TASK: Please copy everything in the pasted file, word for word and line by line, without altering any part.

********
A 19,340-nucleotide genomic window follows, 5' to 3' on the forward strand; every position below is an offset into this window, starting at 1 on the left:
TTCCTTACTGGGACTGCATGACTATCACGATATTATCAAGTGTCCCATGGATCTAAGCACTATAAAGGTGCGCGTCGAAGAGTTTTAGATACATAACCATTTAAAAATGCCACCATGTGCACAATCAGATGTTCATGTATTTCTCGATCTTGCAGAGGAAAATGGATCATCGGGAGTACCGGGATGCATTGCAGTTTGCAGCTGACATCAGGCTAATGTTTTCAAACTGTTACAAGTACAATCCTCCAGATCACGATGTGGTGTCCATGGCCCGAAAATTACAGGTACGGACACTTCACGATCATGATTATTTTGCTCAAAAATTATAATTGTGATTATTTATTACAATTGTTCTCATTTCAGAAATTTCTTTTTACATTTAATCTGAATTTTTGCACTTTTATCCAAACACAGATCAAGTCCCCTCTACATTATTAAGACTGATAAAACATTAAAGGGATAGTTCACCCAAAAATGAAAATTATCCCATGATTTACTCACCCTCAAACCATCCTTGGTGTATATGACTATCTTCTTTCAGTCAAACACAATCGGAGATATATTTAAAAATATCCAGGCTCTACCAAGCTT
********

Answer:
A 19,340-nucleotide genomic window follows, 5' to 3' on the forward strand; every position below is an offset into this window, starting at 1 on the left:
TTCCTTACTGGGACTGCATGACTATCACGATATTATCAAGTGTCCCATGGATCTAAGCACTATAAAGGTGCGCGTCGAAGAGTTTTAGATACATAACCATTTAAAAATGCCACCATGTGCACAATCAGATGTTCATGTATTTCTCGATCTTGCAGAGGAAAATGGATCATCGGGAGTACCGGGATGCATTGCAGTTTGCAGCTGACATCAGGCTAATGTTTTCAAACTGTTACAAGTACAATCCTCCAGATCACGATGTGGTGTCCATGGCCCGAAAATTACAGGTACGGACACTTCACGATCATGATTATTTTGCTCAAAAATTATAATTGTGATTATTTATTACAATTGTTCTCATTTCAGAAATTTCTTTTTACATTTAATCTGAATTTTTGCACTTTTATCCAAACACAGATCAAGTCCCCTCTACATTATTAAGACTGATAAAACATTAAAGGGATAGTTCACCCAAAAATGAAAATTATCCCATGATTTACTCACCCTCAAACCATCCTTGGTGTATATGACTATCTTCTTTCAGTCAAACACAATCGGAGATATATTTAAAAATATCCAGGCTCTACCAAGCTT